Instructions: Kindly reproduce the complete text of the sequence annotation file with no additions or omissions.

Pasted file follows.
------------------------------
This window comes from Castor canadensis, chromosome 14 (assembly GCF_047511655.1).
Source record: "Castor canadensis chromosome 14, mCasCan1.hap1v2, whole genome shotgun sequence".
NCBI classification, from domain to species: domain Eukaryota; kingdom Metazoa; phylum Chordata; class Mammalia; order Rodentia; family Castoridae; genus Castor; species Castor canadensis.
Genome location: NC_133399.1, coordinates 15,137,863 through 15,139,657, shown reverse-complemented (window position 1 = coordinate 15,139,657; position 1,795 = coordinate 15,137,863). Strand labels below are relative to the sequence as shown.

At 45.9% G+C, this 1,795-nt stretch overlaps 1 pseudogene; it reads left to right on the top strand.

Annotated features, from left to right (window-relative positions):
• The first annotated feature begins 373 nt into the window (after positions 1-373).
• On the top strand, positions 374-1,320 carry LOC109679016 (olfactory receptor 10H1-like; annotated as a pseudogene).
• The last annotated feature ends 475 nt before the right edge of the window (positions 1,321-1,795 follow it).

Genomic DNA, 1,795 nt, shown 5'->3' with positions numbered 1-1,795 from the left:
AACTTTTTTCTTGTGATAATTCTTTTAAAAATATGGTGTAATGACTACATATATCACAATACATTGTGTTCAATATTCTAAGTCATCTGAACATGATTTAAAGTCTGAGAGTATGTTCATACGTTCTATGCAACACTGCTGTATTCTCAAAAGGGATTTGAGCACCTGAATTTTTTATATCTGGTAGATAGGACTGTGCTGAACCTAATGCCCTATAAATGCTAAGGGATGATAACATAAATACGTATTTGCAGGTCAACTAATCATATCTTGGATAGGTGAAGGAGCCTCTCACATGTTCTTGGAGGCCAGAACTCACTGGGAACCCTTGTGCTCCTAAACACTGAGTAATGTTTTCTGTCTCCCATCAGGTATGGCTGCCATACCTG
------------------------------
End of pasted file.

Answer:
This window comes from Castor canadensis, chromosome 14 (assembly GCF_047511655.1).
Source record: "Castor canadensis chromosome 14, mCasCan1.hap1v2, whole genome shotgun sequence".
NCBI classification, from domain to species: domain Eukaryota; kingdom Metazoa; phylum Chordata; class Mammalia; order Rodentia; family Castoridae; genus Castor; species Castor canadensis.
Genome location: NC_133399.1, coordinates 15,137,863 through 15,139,657, shown reverse-complemented (window position 1 = coordinate 15,139,657; position 1,795 = coordinate 15,137,863). Strand labels below are relative to the sequence as shown.

At 45.9% G+C, this 1,795-nt stretch overlaps 1 pseudogene; it reads left to right on the top strand.

Annotated features, from left to right (window-relative positions):
• The first annotated feature begins 373 nt into the window (after positions 1-373).
• On the top strand, positions 374-1,320 carry LOC109679016 (olfactory receptor 10H1-like; annotated as a pseudogene).
• The last annotated feature ends 475 nt before the right edge of the window (positions 1,321-1,795 follow it).

Genomic DNA, 1,795 nt, shown 5'->3' with positions numbered 1-1,795 from the left:
AACTTTTTTCTTGTGATAATTCTTTTAAAAATATGGTGTAATGACTACATATATCACAATACATTGTGTTCAATATTCTAAGTCATCTGAACATGATTTAAAGTCTGAGAGTATGTTCATACGTTCTATGCAACACTGCTGTATTCTCAAAAGGGATTTGAGCACCTGAATTTTTTATATCTGGTAGATAGGACTGTGCTGAACCTAATGCCCTATAAATGCTAAGGGATGATAACATAAATACGTATTTGCAGGTCAACTAATCATATCTTGGATAGGTGAAGGAGCCTCTCACATGTTCTTGGAGGCCAGAACTCACTGGGAACCCTTGTGCTCCTAAACACTGAGTAATGTTTTCTGTCTCCCATCAGGTATGGCTGCCATACCTG